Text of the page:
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TERRIBLE ACCIDENT ON THE GREAT WESTERN RAILWAY. As appalling occurrence took place at Bruton, on Wednesday night which has spread consternation throughout the district. Bruton stands on the Wilts, Somerset, ana Weymouth branch of the Great Western system of railways, and its station is a few hundred yards out of the town, on the Wincanton-road This road is crossed by the railway by a bridge, distant about two hundred yards from the station and about one hundred yards from the goods shed. The embank- ments are steep, and the road has the appearance of a deep ravine. It was at this point that the terrible accident which we now report took place. The last train due at Bruton is the 8.42 down train to Weymouth, and on this occasion the train had to convey a track of goods. For this purpose the switches opening to the goods shed and the goods siding were opened, but they were not closed, and hence the catastrophe which followed. The points- man was one James Andrews, and after opening the switches for the goods truck he engaged in conversation with his wife, who had just come up, and he negleoted to re-close the switches for the main line. About ten o'clock a ballast train ran into the Bruton-station at high speed —it is said forty miles an hoar. Andrews, unmindful that he had left open the switches, signalled all right." The train, a heavy one of thirteen trucks, all loaded, dashed on, but the driver, finding that he was in the goods shed, and not on the main line, sounded the break whistle, and in such a way as to send a thrill of alarm throughout the town. Following close upon the whistle came an appalling ciash, and almost the whole of the train was precipitatel into the road or abyss we have named, carrying with it tbe abutment of the siding, half of the embankment, and literally propelling a trucls loaded with flour clean across the road to the bottom of the steep embankment on the opposite side of the road, a distance from point to point of thirty-eight yards. The shrieking of the break whistle and the awful crash which followed had prepared the townspeople for some great disaster, and they were soon making towards the station. The scene they saw there will never be forgotten. The engine lay against the wall hissing, the tender lay on the top of it, and trucks broken and crushed were heaped literally to the top of the bridge parapet, so that the road was actually filled with the wreck of the ballast train. Very soon the timber work became ignited, and this only added to the terrible character of the scene. What to attempt to do the horror-stricken crewd did not know, but in a short time a messenger was dispatched on horseback to Frome; the town fire-engine was brought out to extinguish the flames, and the telegraph was set to work up and down the line. The spectators were at a loss as to the real extent of the calamity, in the matter of loss of life, but they found that in the break-van were seven persons, some of whom had been asleep, and had not the road been so blocked up by the preceding trucks, they would inevitably have been precipitated down the embank- ment. After some time it was discovered that some poor fellow was endeavouring to extricate himself from the débris, and with assistance he speedily got out. He proved to be one of the two guards of the train, and, remarkable to say, had a wooden leg. Although in the next truck to the engine he escaped with only a few slight bruises. On searching among the ruins the other guard was found, and he, too, had providentially escaped with slight bruises and several severe scalds. From the guards it was learnt that the only missing persons were the engine-driver and stoker, but the spec- tators were powerless to attempt to discover these poor fellows. It was not till three o'clock next morn- ing that assistance arrived, when an engine conveyed Mr. Mitchein, the station-master at Frome, and several of the railway officials there. As speedily as possible the engine was got to work. It was, however, a long time before either of the poor fellows was discovered; but at ten o'clock the body of the stoker was found, still grasping the whistle which he had sounded in vain, and he was much mangled and scalded. There was as yet no sign of the engine-driver, who it was known would be somewhere beneath the engine. The men recommenced work with great earnestness, and at three o'clock the tender was removed from its posi- tion on the top of the engine-it had been previously discovered that the poor fellow lay beneath the cone, as his feet were protruding. There was still, however, hard work to be done; but in about half an hour the body was extricated, and the result sent a painful thrill through every one of the large concourse assembled. As his unfortunate fellow was, so was he conveyed subsequently into the town, to the Blue Boar Hotel, a large and sympathising crowd following. His body was found to be not much mangled, and it had all the appearance of his having been crushed to death. The pointsman was taken into custody early in the morning by Inspector Morrison, of the Great Western Railway police. Both the deceased men were young, and both are married. The guards are progressing favourably.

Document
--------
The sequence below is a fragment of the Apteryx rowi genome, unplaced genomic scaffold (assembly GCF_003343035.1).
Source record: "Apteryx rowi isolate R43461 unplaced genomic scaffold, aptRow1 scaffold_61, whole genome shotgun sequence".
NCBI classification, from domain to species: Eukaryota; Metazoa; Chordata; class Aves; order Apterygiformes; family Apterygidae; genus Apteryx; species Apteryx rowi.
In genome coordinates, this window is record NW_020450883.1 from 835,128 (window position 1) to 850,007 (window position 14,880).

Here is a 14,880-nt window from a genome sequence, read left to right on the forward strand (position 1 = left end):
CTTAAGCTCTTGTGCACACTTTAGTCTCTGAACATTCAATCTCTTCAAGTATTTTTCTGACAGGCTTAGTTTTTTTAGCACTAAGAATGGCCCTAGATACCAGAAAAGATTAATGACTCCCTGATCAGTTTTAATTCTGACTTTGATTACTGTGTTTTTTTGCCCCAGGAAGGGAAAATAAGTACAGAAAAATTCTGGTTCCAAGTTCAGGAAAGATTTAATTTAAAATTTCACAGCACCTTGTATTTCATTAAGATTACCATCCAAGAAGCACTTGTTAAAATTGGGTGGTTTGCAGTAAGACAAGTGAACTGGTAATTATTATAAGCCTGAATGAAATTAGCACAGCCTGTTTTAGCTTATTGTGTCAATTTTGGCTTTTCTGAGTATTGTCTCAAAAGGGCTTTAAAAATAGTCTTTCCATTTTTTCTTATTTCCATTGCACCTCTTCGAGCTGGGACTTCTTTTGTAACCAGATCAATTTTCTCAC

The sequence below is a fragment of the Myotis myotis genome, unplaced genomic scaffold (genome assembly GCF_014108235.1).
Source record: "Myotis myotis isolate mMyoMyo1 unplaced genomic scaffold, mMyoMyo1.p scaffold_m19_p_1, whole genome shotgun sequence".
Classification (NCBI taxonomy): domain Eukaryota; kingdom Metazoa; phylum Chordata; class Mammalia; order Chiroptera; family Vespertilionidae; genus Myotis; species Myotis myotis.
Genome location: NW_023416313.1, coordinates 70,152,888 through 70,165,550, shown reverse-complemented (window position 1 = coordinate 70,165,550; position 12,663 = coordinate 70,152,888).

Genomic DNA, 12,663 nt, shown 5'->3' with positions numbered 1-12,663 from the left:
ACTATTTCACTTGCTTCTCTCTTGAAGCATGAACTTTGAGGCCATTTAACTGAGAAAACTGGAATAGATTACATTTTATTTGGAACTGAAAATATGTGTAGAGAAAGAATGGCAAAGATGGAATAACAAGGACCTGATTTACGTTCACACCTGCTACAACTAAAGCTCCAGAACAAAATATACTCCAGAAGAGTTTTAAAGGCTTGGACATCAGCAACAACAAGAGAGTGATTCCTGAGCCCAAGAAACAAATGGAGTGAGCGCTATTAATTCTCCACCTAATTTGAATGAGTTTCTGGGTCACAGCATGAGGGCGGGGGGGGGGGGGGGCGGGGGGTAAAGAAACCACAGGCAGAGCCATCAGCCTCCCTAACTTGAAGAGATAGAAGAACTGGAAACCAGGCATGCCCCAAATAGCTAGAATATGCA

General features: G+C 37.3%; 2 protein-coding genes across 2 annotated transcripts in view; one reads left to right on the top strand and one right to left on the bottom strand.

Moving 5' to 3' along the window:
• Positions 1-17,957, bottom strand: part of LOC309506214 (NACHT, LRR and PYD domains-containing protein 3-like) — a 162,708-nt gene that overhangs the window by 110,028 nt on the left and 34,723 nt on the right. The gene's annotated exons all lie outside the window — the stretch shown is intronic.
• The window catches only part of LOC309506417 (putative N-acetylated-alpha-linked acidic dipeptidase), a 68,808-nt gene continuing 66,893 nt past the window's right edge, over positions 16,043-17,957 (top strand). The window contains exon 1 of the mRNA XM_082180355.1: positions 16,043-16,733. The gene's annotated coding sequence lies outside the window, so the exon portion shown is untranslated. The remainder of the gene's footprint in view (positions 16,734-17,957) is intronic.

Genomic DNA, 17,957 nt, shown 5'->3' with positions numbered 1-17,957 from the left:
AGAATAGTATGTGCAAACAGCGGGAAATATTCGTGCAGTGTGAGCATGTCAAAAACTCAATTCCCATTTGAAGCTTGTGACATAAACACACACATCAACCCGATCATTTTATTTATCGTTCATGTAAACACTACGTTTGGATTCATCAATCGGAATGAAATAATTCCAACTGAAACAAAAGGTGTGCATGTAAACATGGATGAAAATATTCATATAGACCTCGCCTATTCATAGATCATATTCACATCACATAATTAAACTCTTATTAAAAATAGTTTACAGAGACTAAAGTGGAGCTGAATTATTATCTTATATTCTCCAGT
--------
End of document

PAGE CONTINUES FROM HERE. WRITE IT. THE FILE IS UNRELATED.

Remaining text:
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The Bridge. j

Mrs. Brown visits the West-end.

Denmark Avenged.

A Fat-al Objection.

Sound Reasoning.


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